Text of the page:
1st Sandleheath Sea Scout Group

Photographs of Scout Summer Camp '98

Scout camp this summer was held jointly with 1st Barton Scout Group, at Shalfleet on the Isle of Wight. With water activities being the priority on the programme, extra fun was had as some of the Scouts sailed the boats across the Solent to camp, and back afterwards. The Scouts also enjoyed hikes, day trips and the beach during the 8 day camp.
Gweek watches as the boats are prepared for the trip to the Isle of Wight. The fleet approaching the end of Lymington River.
The fleet again. The Miracle, under the expert control of Brian, gets quite close to us - on the Lymington Ferry!
Scouts on the Bridge of the Lymington ferry 'Ceadmon'. The Bridge of the Lymington ferry 'Ceadmon'.
Gweek on the Bridge of the Lymington ferry! Water activities on Newtown River.
Canoeing on Newtown River. More water activities...
At low tide the river gets quite muddy! As there were 2 troops on camp we had a few tents! Here are some of the 7 patrol tents, 6 dining shelters, leaders tents and marquee that we used.
Another view of the campsite, at Shalfleet on the Isle of Wight. Both troops line up for the final flag-down.
Most of the 36 Scouts, 2 Guides and 7 Venture Scouts that attended camp. Lining up for raising the flag on a morning.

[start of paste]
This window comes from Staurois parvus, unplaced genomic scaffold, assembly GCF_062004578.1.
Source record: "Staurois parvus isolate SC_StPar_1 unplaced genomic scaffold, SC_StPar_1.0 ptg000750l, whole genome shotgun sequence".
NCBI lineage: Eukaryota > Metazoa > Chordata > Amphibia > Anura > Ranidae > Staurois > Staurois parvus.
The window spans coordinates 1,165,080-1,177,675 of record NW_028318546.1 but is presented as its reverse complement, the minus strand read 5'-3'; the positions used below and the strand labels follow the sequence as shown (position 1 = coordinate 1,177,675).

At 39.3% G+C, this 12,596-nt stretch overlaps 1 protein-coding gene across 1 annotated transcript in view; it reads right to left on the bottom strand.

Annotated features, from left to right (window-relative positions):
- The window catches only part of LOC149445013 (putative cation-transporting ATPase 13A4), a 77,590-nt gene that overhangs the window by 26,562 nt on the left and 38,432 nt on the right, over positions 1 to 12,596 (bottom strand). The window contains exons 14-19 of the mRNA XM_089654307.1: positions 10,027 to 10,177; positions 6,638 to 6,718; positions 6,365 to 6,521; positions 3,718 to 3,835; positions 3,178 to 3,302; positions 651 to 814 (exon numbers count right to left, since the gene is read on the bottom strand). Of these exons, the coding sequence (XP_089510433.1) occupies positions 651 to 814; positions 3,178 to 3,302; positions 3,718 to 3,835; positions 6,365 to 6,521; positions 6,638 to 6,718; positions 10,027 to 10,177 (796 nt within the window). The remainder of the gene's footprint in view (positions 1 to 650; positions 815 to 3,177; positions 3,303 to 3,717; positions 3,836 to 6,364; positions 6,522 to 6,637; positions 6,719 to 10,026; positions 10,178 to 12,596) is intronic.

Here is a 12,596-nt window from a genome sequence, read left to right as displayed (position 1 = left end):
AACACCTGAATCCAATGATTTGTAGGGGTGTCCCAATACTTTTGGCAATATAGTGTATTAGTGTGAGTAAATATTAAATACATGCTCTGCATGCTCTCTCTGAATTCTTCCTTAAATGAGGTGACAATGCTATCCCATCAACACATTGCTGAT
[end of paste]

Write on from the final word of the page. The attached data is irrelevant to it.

Saluting the flag as it is raised on the last day of camp. Verity on the infamous blindfold trail.
The venture pulling crew at the inter-patrol regatta. One of the canoeing races at the regatta.
Susan in the position that comes naturally to her. I don't think Sophie won that race!
More dubious tatics were employed in many of the pulling races. The Venture crew show how it should have been done.
At this point Verity politely points out that she thinks Jo. is a physicopathic helm. Well, they're still sailing...
The opposing crew have an easier time the more stable Wayfarer. Jo. proves the unstable nature of the Enterprise on the downwind leg.
Verity debates whether it's safe to get in the boat again. A little bit of bailing is required!
Mooring the boats before the water (quite literally) disappears from under them.

© Copyright 1998, Stephen R. White